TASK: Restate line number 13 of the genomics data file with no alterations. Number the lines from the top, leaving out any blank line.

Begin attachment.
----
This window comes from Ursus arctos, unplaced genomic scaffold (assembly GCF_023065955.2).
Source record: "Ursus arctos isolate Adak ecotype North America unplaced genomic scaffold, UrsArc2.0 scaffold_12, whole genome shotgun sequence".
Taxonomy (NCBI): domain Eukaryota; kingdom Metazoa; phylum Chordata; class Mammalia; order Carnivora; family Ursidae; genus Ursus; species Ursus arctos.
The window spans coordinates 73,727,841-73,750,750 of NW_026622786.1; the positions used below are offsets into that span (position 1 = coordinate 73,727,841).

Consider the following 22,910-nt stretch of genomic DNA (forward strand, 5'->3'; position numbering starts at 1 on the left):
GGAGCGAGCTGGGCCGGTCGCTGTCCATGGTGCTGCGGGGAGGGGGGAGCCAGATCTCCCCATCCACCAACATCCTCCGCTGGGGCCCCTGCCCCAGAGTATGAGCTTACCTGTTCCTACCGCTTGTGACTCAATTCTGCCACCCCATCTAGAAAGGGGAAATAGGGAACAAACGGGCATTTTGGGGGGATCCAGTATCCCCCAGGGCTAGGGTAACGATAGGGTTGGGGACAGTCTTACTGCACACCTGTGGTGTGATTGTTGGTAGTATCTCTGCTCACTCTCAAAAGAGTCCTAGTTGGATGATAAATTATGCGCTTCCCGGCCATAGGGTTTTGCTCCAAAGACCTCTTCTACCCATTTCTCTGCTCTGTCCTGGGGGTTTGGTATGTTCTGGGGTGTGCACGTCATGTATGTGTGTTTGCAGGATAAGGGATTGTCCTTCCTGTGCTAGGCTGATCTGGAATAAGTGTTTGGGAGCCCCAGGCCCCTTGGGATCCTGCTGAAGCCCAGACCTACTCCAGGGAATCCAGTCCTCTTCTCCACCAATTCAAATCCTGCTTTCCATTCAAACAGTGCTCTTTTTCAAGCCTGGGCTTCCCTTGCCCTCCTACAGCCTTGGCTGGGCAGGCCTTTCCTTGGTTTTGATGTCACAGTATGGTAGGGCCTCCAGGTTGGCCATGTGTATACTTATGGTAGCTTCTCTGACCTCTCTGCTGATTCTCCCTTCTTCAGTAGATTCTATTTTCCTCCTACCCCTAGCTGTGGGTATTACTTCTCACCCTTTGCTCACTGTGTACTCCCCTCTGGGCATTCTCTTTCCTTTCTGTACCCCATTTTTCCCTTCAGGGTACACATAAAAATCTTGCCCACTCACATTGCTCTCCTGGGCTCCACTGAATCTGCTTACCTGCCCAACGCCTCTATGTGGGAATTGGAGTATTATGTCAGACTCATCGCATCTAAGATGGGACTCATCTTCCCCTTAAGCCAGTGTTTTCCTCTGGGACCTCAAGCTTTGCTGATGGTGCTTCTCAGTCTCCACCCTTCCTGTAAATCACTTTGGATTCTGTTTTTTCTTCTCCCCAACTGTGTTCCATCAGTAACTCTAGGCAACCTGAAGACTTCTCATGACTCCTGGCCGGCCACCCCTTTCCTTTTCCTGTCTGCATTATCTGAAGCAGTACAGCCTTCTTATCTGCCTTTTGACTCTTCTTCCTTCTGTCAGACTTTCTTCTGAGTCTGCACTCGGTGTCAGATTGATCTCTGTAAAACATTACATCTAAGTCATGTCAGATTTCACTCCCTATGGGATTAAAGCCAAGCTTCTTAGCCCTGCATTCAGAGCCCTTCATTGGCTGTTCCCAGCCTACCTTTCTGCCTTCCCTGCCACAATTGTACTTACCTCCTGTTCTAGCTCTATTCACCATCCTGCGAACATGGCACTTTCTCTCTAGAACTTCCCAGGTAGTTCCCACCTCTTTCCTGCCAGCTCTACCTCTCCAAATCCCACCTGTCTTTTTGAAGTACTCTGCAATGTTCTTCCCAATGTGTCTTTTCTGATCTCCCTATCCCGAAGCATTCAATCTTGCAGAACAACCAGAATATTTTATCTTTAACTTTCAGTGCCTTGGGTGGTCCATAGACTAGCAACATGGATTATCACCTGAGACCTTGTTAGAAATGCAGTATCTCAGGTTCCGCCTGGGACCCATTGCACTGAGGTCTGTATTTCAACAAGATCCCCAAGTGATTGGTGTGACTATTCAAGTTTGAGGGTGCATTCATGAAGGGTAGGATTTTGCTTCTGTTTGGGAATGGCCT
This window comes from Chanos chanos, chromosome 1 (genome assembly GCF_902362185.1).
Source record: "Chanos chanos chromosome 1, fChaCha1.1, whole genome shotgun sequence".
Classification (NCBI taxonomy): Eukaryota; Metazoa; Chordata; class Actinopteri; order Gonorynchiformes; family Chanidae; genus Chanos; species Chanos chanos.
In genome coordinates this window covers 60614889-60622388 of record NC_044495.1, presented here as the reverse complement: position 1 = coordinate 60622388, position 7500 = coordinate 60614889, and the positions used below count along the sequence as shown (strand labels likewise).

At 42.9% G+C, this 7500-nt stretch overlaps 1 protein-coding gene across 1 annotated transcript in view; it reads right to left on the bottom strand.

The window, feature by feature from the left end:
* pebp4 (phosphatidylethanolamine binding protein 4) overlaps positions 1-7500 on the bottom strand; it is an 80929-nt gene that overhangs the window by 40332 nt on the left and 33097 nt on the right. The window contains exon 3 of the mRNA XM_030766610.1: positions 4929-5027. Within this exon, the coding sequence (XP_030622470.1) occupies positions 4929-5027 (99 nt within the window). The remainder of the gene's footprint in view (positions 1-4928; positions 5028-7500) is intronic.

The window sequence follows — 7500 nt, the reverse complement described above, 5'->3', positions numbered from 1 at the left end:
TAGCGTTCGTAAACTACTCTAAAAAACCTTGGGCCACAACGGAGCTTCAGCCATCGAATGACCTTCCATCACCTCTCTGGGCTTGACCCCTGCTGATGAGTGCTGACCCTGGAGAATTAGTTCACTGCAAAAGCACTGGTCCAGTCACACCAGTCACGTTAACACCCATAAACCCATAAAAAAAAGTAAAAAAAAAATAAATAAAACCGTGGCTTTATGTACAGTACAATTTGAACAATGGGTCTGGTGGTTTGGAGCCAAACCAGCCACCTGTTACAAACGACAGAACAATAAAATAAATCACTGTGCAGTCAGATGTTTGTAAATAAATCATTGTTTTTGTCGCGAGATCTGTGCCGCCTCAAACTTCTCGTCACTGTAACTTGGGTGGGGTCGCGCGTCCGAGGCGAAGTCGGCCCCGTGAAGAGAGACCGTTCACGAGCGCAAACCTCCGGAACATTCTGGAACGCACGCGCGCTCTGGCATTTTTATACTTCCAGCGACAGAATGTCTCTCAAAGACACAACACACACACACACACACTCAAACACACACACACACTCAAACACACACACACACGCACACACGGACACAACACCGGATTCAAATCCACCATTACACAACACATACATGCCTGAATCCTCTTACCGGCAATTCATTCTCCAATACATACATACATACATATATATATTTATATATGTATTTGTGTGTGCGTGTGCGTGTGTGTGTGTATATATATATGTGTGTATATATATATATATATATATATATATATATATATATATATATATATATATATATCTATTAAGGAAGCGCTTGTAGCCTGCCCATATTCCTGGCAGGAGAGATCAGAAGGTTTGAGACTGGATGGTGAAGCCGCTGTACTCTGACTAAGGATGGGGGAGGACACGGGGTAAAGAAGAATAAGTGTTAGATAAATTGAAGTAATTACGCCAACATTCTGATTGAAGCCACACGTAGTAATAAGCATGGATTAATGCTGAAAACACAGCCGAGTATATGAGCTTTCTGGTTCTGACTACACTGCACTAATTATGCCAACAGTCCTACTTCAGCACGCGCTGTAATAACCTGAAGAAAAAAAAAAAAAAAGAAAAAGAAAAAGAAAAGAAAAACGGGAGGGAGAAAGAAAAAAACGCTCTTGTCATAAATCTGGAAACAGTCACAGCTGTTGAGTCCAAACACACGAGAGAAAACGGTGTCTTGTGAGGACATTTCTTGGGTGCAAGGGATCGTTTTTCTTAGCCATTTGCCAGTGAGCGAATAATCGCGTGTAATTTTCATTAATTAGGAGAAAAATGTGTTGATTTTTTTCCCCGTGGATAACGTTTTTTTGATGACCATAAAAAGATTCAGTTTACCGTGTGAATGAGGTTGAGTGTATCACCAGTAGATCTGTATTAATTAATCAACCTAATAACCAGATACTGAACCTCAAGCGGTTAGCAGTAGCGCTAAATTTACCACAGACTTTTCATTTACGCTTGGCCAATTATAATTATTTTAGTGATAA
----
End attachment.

* pebp4 (phosphatidylethanolamine binding protein 4) overlaps positions 1-7500 on the bottom strand; it is an 80929-nt gene that overhangs the window by 40332 nt on the left and 33097 nt on the right. The window contains exon 3 of the mRNA XM_030766610.1: positions 4929-5027. Within this exon, the coding sequence (XP_030622470.1) occupies positions 4929-5027 (99 nt within the window). The remainder of the gene's footprint in view (positions 1-4928; positions 5028-7500) is intronic.